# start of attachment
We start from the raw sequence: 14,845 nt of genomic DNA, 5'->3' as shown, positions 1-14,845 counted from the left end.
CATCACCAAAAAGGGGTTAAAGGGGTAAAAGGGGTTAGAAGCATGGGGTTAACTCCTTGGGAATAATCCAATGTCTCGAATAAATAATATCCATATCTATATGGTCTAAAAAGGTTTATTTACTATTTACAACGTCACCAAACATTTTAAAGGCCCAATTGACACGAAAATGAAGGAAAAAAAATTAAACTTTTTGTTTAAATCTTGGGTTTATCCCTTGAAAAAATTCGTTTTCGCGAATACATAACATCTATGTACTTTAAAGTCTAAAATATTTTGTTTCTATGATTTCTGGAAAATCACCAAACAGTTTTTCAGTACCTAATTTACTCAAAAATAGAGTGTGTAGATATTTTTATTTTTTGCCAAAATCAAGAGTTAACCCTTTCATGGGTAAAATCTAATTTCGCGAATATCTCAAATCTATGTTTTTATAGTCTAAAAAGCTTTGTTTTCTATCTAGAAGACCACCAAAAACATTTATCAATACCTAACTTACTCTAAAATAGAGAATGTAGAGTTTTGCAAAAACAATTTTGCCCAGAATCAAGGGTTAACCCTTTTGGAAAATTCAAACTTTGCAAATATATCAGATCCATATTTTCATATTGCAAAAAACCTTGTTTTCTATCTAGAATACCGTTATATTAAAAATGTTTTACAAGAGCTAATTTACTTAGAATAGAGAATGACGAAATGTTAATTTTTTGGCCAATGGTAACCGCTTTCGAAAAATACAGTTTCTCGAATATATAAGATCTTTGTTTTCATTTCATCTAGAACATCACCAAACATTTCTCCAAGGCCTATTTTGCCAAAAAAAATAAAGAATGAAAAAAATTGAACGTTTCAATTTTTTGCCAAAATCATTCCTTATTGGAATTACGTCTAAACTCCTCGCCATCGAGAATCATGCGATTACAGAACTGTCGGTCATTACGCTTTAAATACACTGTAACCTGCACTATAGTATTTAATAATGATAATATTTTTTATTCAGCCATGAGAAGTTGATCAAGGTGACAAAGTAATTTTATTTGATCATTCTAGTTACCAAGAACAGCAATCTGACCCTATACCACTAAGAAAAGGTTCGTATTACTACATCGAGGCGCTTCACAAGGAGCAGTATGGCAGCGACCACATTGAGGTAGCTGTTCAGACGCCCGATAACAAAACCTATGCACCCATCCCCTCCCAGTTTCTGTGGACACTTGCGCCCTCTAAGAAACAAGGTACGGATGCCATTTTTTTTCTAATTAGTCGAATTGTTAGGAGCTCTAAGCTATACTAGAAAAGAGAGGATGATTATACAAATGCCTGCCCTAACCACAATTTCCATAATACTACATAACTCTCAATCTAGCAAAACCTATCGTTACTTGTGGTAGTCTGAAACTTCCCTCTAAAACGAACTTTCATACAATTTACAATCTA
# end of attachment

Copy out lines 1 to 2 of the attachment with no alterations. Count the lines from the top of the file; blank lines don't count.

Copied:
We start from the raw sequence: 14,845 nt of genomic DNA, 5'->3' as shown, positions 1-14,845 counted from the left end.
CATCACCAAAAAGGGGTTAAAGGGGTAAAAGGGGTTAGAAGCATGGGGTTAACTCCTTGGGAATAATCCAATGTCTCGAATAAATAATATCCATATCTATATGGTCTAAAAAGGTTTATTTACTATTTACAACGTCACCAAACATTTTAAAGGCCCAATTGACACGAAAATGAAGGAAAAAAAATTAAACTTTTTGTTTAAATCTTGGGTTTATCCCTTGAAAAAATTCGTTTTCGCGAATACATAACATCTATGTACTTTAAAGTCTAAAATATTTTGTTTCTATGATTTCTGGAAAATCACCAAACAGTTTTTCAGTACCTAATTTACTCAAAAATAGAGTGTGTAGATATTTTTATTTTTTGCCAAAATCAAGAGTTAACCCTTTCATGGGTAAAATCTAATTTCGCGAATATCTCAAATCTATGTTTTTATAGTCTAAAAAGCTTTGTTTTCTATCTAGAAGACCACCAAAAACATTTATCAATACCTAACTTACTCTAAAATAGAGAATGTAGAGTTTTGCAAAAACAATTTTGCCCAGAATCAAGGGTTAACCCTTTTGGAAAATTCAAACTTTGCAAATATATCAGATCCATATTTTCATATTGCAAAAAACCTTGTTTTCTATCTAGAATACCGTTATATTAAAAATGTTTTACAAGAGCTAATTTACTTAGAATAGAGAATGACGAAATGTTAATTTTTTGGCCAATGGTAACCGCTTTCGAAAAATACAGTTTCTCGAATATATAAGATCTTTGTTTTCATTTCATCTAGAACATCACCAAACATTTCTCCAAGGCCTATTTTGCCAAAAAAAATAAAGAATGAAAAAAATTGAACGTTTCAATTTTTTGCCAAAATCATTCCTTATTGGAATTACGTCTAAACTCCTCGCCATCGAGAATCATGCGATTACAGAACTGTCGGTCATTACGCTTTAAATACACTGTAACCTGCACTATAGTATTTAATAATGATAATATTTTTTATTCAGCCATGAGAAGTTGATCAAGGTGACAAAGTAATTTTATTTGATCATTCTAGTTACCAAGAACAGCAATCTGACCCTATACCACTAAGAAAAGGTTCGTATTACTACATCGAGGCGCTTCACAAGGAGCAGTATGGCAGCGACCACATTGAGGTAGCTGTTCAGACGCCCGATAACAAAACCTATGCACCCATCCCCTCCCAGTTTCTGTGGACACTTGCGCCCTCTAAGAAACAAGGTACGGATGCCATTTTTTTTCTAATTAGTCGAATTGTTAGGAGCTCTAAGCTATACTAGAAAAGAGAGGATGATTATACAAATGCCTGCCCTAACCACAATTTCCATAATACTACATAACTCTCAATCTAGCAAAACCTATCGTTACTTGTGGTAGTCTGAAACTTCCCTCTAAAACGAACTTTCATACAATTTACAATCTA